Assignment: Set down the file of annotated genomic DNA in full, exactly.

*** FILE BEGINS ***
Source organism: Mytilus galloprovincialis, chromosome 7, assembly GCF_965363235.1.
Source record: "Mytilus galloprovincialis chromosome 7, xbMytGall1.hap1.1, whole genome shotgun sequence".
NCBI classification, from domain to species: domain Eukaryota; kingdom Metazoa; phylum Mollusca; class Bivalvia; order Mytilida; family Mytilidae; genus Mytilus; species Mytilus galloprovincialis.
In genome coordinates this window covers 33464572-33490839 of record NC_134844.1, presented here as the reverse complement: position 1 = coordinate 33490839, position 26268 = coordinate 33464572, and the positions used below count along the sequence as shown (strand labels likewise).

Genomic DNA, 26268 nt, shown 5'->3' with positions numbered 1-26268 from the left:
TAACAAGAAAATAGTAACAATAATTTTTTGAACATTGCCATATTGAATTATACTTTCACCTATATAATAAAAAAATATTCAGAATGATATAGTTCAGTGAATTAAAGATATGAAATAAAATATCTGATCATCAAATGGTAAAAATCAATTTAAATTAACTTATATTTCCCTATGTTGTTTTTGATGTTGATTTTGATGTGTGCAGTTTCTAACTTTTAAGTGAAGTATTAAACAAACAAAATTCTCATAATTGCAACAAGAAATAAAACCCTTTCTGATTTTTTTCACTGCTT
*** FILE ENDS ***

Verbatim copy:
Source organism: Mytilus galloprovincialis, chromosome 7, assembly GCF_965363235.1.
Source record: "Mytilus galloprovincialis chromosome 7, xbMytGall1.hap1.1, whole genome shotgun sequence".
NCBI classification, from domain to species: domain Eukaryota; kingdom Metazoa; phylum Mollusca; class Bivalvia; order Mytilida; family Mytilidae; genus Mytilus; species Mytilus galloprovincialis.
In genome coordinates this window covers 33464572-33490839 of record NC_134844.1, presented here as the reverse complement: position 1 = coordinate 33490839, position 26268 = coordinate 33464572, and the positions used below count along the sequence as shown (strand labels likewise).

Genomic DNA, 26268 nt, shown 5'->3' with positions numbered 1-26268 from the left:
TAACAAGAAAATAGTAACAATAATTTTTTGAACATTGCCATATTGAATTATACTTTCACCTATATAATAAAAAAATATTCAGAATGATATAGTTCAGTGAATTAAAGATATGAAATAAAATATCTGATCATCAAATGGTAAAAATCAATTTAAATTAACTTATATTTCCCTATGTTGTTTTTGATGTTGATTTTGATGTGTGCAGTTTCTAACTTTTAAGTGAAGTATTAAACAAACAAAATTCTCATAATTGCAACAAGAAATAAAACCCTTTCTGATTTTTTTCACTGCTT